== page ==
life still yet today gives rise to astonishing resonances.

    Art
    is always political, the question no longer even arises. Nanni
    Moretti's The Caiman about Italy, Berlusconi and the cinema, Fast Food
    Nation by Richard Linklater about the ties between "junk food" and the
    political exploitation of clandestine emigrants at the Mexican-American
    border. And last but not least Bruno Dumont's Flanders, an astonishing
    version of the ordinary man faced with a war which might be Irakian, is
    an evocation of modern barbarism.

    Another current trend, a
    certain return to the genre to evoke the future of our societies, and
    for the Festival the occasion to open its doors to a young generation
    of activist filmmakers, such as: Southland Tales by Richard Kelly, an
    audacious musical, poetic and political futuristic film about the
    United States of tomorrow - and therefore of today; The Labyrinth by
    Pan de Guillermo Del Toro, a dreamlike, fantastic Mexican film about
    the civil war as seen by a little girl, the very free and modern
    Marie-Antoinette by Sofia Coppola; and finally Babel by Alejandro
    Gonzalez Inarritu who blends in a complex script several stories about
    the state of the world.

    Last but not least, the destinies of
    everyday characters and beautiful love stories enhance these two
    trends: Pedro Almodovar with Volver evokes a matriarchal society
    haunted by vengeance; Xavier Giannoli explores the world of popular
    balls with When I Was a Singer, (illuminated by Gérard Depardieu's
    immense presence); Aki Kaurismäki with Vartijia (Lights of the Suburb)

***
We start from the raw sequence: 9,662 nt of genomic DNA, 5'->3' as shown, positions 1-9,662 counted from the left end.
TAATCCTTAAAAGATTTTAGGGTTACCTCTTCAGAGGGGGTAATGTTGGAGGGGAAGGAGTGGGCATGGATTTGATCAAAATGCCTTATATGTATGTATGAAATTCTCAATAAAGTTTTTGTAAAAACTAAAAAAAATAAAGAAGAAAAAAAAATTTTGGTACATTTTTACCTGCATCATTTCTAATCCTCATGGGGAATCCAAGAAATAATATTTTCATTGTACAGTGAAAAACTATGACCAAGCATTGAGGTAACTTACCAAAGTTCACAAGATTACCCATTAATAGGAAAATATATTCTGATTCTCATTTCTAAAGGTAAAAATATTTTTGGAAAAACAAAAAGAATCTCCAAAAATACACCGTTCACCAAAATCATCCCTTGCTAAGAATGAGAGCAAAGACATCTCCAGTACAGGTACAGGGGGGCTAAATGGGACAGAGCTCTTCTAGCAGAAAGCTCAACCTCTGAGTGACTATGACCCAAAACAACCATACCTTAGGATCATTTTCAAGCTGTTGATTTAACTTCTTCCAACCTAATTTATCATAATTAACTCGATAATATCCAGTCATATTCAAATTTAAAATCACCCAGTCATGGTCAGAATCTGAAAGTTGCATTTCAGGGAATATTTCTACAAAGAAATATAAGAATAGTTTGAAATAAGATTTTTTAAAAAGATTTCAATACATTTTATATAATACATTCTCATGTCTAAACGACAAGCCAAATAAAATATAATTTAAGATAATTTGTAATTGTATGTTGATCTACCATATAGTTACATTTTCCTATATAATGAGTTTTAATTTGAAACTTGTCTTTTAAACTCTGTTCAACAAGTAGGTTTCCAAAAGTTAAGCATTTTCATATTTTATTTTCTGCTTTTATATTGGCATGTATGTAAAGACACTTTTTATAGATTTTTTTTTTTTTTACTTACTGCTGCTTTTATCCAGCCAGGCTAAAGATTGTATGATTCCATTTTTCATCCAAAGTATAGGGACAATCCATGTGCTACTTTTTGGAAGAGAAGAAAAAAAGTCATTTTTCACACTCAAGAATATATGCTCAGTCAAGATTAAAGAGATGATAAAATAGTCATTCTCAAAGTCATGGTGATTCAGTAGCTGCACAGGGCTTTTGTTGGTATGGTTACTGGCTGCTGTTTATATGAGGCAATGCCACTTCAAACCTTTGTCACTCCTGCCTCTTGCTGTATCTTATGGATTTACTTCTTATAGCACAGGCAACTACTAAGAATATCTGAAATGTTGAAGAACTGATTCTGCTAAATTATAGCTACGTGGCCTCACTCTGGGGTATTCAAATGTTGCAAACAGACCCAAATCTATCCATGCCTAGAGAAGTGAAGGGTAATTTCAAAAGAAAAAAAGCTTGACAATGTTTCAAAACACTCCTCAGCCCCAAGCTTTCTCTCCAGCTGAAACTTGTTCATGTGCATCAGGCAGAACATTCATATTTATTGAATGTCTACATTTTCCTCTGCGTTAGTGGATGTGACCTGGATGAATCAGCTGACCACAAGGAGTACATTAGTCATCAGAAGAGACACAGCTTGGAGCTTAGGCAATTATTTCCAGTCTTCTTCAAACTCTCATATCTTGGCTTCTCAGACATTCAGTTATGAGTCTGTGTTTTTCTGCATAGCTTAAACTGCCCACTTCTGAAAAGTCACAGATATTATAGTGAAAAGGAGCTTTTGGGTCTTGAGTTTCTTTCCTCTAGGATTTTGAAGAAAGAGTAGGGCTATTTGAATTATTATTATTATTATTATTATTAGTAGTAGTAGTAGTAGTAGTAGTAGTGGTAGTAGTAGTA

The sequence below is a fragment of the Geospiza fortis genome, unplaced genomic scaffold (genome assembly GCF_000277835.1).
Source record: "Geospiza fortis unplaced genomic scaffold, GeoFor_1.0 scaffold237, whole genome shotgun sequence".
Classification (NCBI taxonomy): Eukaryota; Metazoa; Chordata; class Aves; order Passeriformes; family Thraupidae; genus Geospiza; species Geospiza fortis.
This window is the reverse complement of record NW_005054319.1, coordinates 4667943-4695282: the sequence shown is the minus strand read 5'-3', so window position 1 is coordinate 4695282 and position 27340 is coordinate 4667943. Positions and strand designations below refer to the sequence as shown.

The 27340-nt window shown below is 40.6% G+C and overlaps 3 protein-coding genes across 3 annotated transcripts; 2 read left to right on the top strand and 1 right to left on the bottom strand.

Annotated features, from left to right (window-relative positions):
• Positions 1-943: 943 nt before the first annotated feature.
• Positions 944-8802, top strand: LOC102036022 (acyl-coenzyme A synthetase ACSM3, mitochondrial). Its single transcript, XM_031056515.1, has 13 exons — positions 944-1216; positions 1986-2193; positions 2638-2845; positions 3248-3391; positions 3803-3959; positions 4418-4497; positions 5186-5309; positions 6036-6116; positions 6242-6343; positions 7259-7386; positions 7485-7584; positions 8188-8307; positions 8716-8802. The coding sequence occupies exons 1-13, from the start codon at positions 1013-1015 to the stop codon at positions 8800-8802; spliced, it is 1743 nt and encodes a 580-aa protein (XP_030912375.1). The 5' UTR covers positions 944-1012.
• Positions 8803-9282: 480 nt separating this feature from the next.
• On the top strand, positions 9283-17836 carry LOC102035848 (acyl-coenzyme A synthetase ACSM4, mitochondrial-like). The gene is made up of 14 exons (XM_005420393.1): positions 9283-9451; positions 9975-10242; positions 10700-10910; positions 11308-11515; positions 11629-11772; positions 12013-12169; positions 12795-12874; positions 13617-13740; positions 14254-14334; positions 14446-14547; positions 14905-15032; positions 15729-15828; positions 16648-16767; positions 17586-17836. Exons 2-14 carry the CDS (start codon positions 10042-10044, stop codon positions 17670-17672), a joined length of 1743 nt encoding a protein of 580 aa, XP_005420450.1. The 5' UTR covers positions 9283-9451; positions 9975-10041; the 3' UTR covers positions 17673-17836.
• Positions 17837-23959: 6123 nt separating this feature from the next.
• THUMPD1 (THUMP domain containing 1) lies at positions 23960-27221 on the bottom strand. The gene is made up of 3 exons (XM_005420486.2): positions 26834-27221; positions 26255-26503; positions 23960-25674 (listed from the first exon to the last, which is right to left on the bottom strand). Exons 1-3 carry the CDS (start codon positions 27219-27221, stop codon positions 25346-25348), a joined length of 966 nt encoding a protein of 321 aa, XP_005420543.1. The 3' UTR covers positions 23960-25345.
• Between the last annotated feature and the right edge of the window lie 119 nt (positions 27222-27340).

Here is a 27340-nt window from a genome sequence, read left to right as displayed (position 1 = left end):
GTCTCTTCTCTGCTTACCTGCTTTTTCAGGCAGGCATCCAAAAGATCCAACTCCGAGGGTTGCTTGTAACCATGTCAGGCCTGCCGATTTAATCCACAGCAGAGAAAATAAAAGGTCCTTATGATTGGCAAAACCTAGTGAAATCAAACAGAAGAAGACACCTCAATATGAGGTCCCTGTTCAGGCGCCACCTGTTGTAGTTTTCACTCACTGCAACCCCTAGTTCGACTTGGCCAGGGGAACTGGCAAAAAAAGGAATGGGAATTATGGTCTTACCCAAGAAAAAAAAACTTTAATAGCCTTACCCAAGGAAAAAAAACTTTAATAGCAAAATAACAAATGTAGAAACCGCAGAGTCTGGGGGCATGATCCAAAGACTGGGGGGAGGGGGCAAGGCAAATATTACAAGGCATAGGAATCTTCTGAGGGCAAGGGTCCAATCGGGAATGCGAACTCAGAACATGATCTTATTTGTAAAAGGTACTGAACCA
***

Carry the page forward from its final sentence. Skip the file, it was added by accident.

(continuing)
shoots once more at man's level, as does the Italian Paolo Sorrentino
    who with L'Amico di famiglia (The Friend of the Family) films all those
    we never look at. In her own way, Nicole Garcia with Selon Charlie
    (According to Charlie), follows suit. Finally, the impossibility of the
    couple will be the eternal and universal theme once more revisited in
    the magnificent distractions of the lovers of Summer Love by Chinese
    director Lou Ye, and the sun dance of the heroes of Climates by Turkish
    filmmaker Nuri Bilge Ceylan.



    - What is Un Certain Regard like?

    Un
    Certain Regard 2006 is made up of 22 films (among which 7 debut works)
    from 20 different countries. It is a selection whose level echoes the
    quality of the filmmakers and represented countries. For several years
    now, Un Certain Regard has become so demanding that it is now a true
    alternative selection to the Competition itself. For young filmmakers,
    it means a first entrance into the Official Selection.

    It is,
    moreover, in Un Certain Regard that we find the greatest number of
    first films. For seasoned filmmakers, it is the occasion to return to
    present their works under conditions totally different from those of
    the Competition. Thus, Marco Bellochio or Rolf de Heer, regulars of the
    Red Steps, come to present films which will surprise more than one by
    their artistic originality and freedom.



    - In
    conclusion, can we say a word about the films presented Out of
    Competition at the Buñuel Theatre? It seems that this programme has
    grown stronger with every passing year...

    It has indeed grown,
    but once again without exceeding the number of films presented last
    year, even when the Festival has one more day. The Buñuel Theatre
    presents a programme of particular films, both documentaries and